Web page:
The Fascinating History of the David McCullough Bridge

More than 80 years after its demise was erroneously reported, the David McCullough Bridge still stands as an engineering and architectural highlight among the city’s many spans.

photo by chuck beard


In Pittsburgh, St. Patrick’s Day still conjures distant memories of the devastating flood that occurred on the holiday in 1936. A portion of the panic that followed the massive surge of water centered on a bridge — which was more or less completely unaffected. An unidentified observer (perhaps malicious, perhaps confused) phoned the office of then-Police Superintendent Jacob Dorsey to report the Sixteenth Street Bridge (now the David McCullough Bridge) had been toppled by the flood, with structure and traffic alike plunged into the Allegheny River; Superintendent Dorsey took the caller at his or her word and announced the bridge was gone. When a phalanx of Associated Press reporters rushed to the scene, however, they found the bridge standing, with traffic moving over it. More than 80 years later, the David McCullough Bridge still stands as an engineering and architectural highlight among the city’s many spans.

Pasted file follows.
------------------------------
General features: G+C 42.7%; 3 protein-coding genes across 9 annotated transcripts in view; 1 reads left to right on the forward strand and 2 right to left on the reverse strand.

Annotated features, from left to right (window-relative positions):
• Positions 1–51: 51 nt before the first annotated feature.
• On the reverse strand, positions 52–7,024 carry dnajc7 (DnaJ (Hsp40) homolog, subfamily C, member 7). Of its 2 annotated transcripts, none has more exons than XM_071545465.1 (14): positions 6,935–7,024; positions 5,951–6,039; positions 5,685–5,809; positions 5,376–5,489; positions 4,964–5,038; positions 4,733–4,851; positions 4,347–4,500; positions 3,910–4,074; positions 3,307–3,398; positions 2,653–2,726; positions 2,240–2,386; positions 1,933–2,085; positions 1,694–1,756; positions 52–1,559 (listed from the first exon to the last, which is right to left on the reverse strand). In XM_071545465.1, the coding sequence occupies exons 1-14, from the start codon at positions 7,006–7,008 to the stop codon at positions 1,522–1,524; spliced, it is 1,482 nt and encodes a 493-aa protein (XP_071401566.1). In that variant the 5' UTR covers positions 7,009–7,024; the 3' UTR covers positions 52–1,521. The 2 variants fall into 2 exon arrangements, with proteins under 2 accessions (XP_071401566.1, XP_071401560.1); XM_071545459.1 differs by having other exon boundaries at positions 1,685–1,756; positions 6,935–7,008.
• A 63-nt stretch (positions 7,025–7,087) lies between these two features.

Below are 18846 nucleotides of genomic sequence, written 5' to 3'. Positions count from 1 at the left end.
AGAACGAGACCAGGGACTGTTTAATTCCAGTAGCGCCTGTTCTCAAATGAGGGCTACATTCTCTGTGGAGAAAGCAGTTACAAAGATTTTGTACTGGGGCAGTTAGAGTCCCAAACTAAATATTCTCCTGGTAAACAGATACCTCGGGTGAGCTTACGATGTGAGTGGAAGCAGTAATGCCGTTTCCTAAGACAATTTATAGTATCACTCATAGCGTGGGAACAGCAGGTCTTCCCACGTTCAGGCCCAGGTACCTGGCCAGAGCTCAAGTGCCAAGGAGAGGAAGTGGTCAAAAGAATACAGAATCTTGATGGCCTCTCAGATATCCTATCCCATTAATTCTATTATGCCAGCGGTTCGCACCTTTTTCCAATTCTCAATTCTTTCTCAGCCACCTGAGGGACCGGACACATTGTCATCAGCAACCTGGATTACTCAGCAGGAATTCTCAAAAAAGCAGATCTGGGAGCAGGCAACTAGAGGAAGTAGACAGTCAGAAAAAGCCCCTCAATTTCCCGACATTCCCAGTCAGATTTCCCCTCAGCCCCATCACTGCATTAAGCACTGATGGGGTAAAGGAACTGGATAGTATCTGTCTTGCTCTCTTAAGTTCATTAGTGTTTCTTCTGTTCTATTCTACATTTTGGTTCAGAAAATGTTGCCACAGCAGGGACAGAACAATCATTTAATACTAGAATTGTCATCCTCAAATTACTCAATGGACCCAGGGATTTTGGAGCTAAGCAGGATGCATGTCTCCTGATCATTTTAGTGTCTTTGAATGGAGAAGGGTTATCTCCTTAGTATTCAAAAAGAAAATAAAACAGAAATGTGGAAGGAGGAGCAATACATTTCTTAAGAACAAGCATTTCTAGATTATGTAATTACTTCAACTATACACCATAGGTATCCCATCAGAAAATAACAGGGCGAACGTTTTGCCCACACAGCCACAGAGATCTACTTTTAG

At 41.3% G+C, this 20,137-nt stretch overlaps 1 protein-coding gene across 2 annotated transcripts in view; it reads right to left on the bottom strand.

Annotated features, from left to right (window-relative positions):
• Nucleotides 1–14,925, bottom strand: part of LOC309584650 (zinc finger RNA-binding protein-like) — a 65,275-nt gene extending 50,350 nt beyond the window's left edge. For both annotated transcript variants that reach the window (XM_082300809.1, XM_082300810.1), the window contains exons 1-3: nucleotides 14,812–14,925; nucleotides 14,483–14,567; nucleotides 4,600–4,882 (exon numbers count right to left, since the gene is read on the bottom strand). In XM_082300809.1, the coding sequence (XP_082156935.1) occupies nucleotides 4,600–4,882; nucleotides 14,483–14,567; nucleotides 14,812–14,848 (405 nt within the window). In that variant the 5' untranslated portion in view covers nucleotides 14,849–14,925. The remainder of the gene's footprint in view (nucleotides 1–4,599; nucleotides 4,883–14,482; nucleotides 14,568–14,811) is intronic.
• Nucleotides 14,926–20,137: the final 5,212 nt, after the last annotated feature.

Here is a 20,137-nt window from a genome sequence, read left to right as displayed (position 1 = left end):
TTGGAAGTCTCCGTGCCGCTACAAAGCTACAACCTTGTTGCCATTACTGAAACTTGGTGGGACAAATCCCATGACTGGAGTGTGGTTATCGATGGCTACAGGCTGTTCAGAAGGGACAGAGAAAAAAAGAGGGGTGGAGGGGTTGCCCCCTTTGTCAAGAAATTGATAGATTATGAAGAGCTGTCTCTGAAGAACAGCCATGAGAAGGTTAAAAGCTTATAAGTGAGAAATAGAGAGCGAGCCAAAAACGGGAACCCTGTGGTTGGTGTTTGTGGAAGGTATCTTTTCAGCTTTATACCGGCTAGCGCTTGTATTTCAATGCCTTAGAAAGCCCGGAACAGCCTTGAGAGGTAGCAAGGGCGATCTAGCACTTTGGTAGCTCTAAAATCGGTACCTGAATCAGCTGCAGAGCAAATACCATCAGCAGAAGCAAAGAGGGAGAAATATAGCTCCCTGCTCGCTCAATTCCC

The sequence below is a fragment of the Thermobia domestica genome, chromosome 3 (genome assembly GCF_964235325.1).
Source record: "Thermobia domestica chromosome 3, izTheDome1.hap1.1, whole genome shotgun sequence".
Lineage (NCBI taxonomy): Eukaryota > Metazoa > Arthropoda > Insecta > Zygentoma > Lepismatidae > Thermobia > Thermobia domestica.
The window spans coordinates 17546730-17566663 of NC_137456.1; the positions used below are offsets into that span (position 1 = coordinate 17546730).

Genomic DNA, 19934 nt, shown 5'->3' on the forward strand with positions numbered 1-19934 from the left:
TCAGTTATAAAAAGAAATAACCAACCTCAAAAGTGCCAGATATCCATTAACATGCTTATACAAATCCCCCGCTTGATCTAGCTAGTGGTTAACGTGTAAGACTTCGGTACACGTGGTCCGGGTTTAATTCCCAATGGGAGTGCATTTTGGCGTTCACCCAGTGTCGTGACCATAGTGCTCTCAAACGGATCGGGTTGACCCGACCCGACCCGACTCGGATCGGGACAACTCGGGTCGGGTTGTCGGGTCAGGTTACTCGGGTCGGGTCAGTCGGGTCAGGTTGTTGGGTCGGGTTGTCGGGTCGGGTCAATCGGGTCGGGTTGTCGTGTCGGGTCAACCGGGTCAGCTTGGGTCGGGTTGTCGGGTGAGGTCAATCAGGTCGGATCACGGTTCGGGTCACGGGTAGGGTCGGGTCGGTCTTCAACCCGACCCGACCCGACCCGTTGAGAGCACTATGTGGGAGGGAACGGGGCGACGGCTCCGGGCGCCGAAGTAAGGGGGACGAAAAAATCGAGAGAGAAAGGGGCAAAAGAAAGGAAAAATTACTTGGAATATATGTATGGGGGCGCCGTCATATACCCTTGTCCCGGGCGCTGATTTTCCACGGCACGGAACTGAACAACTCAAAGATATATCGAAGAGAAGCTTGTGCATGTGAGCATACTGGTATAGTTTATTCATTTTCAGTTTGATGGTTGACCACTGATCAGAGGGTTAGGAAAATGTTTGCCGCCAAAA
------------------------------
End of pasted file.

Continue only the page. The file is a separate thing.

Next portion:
The year the modern Sixteenth Street Bridge was completed

The year it was renamed for Pulitzer-winning writer and Pittsburgh native David McCullough

1,996 feet
The length of the bridge 

Armillary Spheres
The name of the globes found at the top of the bridge’s four pillars. Sculptor Leo Lentelli created these spheres, each flanked by horses.

Warren and Wetmore
The New York-based architectural firm responsible for the bridge’s design. The same firm designed Grand Central Terminal.

The current bridge is the fourth to be constructed at its location. The first, dubbed the Mechanic Street Bridge, was constructed in 1837; fire destroyed it in 1851, and flood waters toppled its replacement in 1865. The third incarnation remained until it was deemed to be too low for steamboat navigation.

Municipal Art Commission
The civic body, established in 1911, decreed that new bridges not only be functional but also beautiful. The David McCullough Bridge’s impressive design was created to meet that demand. However … 

‘A Piece of Foolishness’
Writer Walter C. Kidney used that phrase to describe 1920s-era opinions on the design of the then-Sixteenth Street Bridge. While aesthetic opinions have begun to favor the ornate bridge, “[It] connects not very much to not very much,” Kidney wrote, “and seems to be patiently awaiting plazas, monuments and fountains to terminate its axis.”

Categories: The 412